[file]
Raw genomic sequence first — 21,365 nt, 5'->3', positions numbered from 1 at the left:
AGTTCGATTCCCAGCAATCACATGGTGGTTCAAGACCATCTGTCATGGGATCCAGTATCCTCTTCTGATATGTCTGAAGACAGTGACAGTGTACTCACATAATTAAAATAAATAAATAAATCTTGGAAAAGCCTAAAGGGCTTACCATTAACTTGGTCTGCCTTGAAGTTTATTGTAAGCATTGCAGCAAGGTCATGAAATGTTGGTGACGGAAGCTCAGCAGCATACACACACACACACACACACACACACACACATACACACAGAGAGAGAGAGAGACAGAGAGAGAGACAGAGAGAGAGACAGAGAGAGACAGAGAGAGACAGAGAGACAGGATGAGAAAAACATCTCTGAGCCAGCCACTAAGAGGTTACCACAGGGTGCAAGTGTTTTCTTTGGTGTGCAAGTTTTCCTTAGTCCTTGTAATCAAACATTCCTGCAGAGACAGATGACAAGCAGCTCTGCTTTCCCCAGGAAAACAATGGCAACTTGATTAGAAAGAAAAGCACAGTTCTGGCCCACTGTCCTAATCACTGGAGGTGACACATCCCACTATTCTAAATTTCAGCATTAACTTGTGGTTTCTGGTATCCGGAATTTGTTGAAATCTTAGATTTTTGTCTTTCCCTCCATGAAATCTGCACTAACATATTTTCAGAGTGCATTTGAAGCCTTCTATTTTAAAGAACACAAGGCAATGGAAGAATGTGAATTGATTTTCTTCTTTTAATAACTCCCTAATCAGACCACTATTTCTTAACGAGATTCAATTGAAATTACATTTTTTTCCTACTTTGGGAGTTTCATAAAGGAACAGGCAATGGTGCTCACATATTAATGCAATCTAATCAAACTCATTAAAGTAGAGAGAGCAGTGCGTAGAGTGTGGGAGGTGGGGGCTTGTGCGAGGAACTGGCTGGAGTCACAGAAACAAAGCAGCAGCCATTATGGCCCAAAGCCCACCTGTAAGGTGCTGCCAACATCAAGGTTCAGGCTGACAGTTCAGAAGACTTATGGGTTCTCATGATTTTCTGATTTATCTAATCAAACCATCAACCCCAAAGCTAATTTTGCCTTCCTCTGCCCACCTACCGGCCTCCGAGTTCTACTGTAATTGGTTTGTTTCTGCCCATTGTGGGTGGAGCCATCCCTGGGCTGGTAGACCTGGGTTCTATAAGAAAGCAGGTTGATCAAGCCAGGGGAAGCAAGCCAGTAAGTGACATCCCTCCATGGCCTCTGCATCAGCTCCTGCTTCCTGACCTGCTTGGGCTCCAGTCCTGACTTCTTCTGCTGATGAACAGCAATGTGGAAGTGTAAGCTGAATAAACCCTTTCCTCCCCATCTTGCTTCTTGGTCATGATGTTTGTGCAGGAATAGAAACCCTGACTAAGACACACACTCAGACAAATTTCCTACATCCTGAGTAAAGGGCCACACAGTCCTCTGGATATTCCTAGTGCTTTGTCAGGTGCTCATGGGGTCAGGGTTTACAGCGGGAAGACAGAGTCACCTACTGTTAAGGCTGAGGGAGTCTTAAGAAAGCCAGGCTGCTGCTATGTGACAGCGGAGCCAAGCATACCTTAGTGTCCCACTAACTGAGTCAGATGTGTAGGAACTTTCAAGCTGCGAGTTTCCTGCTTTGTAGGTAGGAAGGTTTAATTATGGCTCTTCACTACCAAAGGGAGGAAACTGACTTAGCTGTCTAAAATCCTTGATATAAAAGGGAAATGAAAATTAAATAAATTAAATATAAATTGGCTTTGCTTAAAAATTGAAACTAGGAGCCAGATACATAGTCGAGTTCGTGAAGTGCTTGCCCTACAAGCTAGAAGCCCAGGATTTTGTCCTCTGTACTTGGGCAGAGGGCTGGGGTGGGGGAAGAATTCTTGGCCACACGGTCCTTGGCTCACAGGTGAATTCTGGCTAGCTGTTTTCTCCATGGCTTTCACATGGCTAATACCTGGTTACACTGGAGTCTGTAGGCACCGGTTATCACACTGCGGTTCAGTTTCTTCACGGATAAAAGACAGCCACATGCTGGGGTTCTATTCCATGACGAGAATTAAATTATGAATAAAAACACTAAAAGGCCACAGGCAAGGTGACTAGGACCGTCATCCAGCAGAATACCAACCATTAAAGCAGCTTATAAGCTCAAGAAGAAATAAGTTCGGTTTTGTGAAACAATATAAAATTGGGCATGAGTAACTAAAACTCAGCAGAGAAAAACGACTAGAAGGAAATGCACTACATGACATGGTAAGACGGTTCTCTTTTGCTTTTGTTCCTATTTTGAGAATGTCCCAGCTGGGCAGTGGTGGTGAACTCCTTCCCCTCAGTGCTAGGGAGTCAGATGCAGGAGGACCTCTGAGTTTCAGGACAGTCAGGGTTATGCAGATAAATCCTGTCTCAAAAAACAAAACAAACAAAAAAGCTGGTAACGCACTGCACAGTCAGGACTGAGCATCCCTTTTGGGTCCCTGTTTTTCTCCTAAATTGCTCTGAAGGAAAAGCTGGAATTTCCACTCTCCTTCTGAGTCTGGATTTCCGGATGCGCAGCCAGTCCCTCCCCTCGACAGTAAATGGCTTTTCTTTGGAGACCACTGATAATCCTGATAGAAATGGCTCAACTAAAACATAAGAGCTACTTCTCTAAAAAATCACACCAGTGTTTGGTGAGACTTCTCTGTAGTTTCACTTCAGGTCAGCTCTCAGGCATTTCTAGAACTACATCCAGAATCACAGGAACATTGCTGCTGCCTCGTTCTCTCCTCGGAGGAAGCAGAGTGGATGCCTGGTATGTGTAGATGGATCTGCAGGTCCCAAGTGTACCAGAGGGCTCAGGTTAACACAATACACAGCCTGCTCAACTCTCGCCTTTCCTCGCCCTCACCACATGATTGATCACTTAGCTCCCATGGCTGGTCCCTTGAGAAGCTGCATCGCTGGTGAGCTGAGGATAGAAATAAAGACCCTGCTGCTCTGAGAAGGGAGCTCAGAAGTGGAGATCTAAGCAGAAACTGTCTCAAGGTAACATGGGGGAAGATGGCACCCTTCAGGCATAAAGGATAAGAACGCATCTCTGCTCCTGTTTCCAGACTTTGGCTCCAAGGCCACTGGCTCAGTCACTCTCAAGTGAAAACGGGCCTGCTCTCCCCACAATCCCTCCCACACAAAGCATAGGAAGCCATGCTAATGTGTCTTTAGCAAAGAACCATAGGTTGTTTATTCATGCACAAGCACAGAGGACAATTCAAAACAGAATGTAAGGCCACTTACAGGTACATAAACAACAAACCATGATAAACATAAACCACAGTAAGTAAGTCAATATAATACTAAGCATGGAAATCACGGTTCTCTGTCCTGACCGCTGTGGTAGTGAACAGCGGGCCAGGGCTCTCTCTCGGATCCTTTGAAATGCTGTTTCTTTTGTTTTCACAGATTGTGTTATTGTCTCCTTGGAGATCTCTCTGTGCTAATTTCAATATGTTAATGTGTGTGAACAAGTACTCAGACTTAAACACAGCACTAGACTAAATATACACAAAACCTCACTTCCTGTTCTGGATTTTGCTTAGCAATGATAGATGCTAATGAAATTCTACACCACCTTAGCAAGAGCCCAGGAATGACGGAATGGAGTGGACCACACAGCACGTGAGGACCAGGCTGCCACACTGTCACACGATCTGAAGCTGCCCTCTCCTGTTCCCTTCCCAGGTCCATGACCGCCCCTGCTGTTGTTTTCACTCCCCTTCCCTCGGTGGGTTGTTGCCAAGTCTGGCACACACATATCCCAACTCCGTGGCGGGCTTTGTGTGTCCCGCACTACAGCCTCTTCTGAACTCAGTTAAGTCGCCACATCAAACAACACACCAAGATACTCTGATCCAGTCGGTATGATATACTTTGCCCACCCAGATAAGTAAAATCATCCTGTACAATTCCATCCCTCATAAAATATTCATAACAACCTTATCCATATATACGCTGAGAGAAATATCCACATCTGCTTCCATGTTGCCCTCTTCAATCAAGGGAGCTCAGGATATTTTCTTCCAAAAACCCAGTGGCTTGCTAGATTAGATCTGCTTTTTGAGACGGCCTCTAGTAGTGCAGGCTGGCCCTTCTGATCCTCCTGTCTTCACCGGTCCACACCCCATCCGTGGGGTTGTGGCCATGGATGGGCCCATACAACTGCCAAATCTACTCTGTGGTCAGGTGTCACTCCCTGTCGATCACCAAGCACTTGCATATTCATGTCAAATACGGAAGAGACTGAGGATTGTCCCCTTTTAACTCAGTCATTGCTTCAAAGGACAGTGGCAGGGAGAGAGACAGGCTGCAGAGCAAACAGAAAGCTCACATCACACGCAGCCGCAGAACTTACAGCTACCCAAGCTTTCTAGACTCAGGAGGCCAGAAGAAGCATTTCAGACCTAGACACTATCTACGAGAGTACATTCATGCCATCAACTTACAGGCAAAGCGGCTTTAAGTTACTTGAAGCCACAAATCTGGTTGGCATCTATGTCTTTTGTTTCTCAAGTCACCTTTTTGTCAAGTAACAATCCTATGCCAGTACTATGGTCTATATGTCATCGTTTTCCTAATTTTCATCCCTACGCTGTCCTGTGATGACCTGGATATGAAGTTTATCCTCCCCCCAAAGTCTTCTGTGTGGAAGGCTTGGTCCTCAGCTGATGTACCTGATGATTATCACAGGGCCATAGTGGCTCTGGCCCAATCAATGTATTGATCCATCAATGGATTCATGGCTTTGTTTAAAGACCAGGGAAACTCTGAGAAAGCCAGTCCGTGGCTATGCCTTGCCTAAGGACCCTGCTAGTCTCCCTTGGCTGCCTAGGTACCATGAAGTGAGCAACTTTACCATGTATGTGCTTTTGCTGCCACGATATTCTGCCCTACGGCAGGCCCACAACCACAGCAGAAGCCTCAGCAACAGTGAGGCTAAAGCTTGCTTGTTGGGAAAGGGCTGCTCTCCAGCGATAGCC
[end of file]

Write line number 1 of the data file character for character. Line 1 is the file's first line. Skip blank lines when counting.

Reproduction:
Raw genomic sequence first — 21,365 nt, 5'->3', positions numbered from 1 at the left: